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A Look At The Problems, Prospects For Crypto Miner Bitmain's Proposed IPO

August 23, 2018 4:23 pm
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Cryptocurrencies, the star performers in 2017, haven't had the best run in 2018. Bitcoin, the widely traded and most popular crypto, is down about 54 percent year-to-date.

It's against this backdrop that China's Bitmain Technologies, the leading bitcoin miner and mining hardware manufacturer, has opted to test the IPO waters.

Mining is meant to help bitcoin nodes reach a secure and tamper-resistant consensus and is used to introduce new bitcoins into the system.

The Hard Facts

The company plans to raise $18 billion through the IPO, which would value the company at roughly $40 billion to $50 billion, according to Coindesk.

If successful, the IPO would one of the five largest ever.

The miner had revenue of $2.5 billion in 2017, according to Bloomberg, which quoted Jihan Wu, the company's founder.

In June, a report in China Money Network suggested Bitmain completed a $400 million pre-IPO round, with Sequoia Capital leading the financing. At that time, it was reported the company would seek a Hong Kong listing in September with a valuation between $30 billion to $40 billion.

The Towering Colossus

Bitmain is a giant operator in the mining equipment market, boasting 80-percent share, according to Bloomberg, which cited estimates by Bernstein.

Bitmain designs ASIC chips and operates Antpool, one of the largest bitcoin mining pools. Its Antminers are bitcoin mining ASIC hardware.

The company claims the Antminer S9i, its latest mining gear, is the world's first consumer-grade 16nm ASIC miner and the most power-efficient device of its kind.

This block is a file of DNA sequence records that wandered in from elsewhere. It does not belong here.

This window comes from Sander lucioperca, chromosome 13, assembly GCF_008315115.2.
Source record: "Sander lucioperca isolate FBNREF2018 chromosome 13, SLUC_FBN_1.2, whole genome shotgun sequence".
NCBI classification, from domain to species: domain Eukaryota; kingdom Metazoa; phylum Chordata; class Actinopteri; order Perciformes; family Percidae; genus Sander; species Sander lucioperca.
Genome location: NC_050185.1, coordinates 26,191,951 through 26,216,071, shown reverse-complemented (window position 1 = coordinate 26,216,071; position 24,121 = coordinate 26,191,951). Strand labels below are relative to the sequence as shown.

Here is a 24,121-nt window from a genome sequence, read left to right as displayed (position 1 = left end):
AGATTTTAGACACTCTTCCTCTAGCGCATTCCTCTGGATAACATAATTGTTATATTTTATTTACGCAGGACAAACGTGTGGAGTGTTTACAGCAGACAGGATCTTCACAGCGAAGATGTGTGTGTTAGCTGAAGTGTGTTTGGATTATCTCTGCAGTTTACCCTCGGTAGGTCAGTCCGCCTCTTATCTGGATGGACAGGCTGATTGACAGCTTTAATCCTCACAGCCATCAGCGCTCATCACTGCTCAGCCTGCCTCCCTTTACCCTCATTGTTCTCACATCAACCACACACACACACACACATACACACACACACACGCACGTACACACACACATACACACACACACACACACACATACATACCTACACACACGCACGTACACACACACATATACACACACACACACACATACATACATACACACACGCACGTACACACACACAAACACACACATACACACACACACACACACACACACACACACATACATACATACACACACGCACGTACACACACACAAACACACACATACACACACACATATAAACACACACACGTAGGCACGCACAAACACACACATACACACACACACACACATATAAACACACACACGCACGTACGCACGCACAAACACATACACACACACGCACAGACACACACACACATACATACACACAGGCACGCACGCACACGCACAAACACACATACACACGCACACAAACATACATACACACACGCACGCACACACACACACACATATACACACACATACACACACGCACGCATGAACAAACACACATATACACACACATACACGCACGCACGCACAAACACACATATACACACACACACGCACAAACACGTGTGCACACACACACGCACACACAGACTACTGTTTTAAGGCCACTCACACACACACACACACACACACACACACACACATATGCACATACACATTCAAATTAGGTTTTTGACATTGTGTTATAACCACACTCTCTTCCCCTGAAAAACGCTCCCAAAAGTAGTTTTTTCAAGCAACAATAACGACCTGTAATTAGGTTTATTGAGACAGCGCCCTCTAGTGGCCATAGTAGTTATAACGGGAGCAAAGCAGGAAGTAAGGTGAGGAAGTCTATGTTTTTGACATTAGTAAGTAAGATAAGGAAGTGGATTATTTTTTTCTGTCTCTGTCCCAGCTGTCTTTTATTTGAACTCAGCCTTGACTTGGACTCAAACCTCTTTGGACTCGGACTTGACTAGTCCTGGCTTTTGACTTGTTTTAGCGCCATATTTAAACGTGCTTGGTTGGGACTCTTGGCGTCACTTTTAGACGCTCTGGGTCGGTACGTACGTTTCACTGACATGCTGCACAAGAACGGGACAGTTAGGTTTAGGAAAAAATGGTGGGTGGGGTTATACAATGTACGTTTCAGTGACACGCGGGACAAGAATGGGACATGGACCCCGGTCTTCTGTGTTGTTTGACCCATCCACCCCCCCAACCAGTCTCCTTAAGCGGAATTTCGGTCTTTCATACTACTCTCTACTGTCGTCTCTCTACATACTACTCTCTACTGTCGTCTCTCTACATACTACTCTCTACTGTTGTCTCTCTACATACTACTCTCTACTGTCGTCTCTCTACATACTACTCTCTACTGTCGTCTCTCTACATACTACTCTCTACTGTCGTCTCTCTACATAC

The Risks

Despite Bitmain's dominant market positioning, the company is slowly and steadily losing share to rival miners, the South China Morning Post reported, citing Bernstein analyst Mark Li.

Li had cautioned Taiwan Semiconductor Mfg. Co. Ltd. (ADR) (NYSE:TSM) — which makes chips used in Bitmain's mining gear — to seek full prepayment and also advised it against adding capacity solely to meet crypto-related demand.

One competitive threat comes from Canaan and Ebang, which is also nurturing IPO ambitions.

Another source of concern: claims that Bitmain has misrepresented the list of its pre-IPO backers. DST Global as well as Softbank have denied participation in the funding round. It is also reported that Temasek is reconsidering its participation following the development casting doubts on the likelihood of a successful IPO.

The sell-off in cryptos, and substantial losses Bitmain needs to book on its ownership of 1 million Bitcoin Cash, a bitcoin fork, have also created anxiety.

Bitmain reportedly purchased the BCH holdings at $900, and the crypto now trades at $517.

Related Links:

Pre- And Post-Market Bubble: A Look At How The Costs of Launching An ICO Changed

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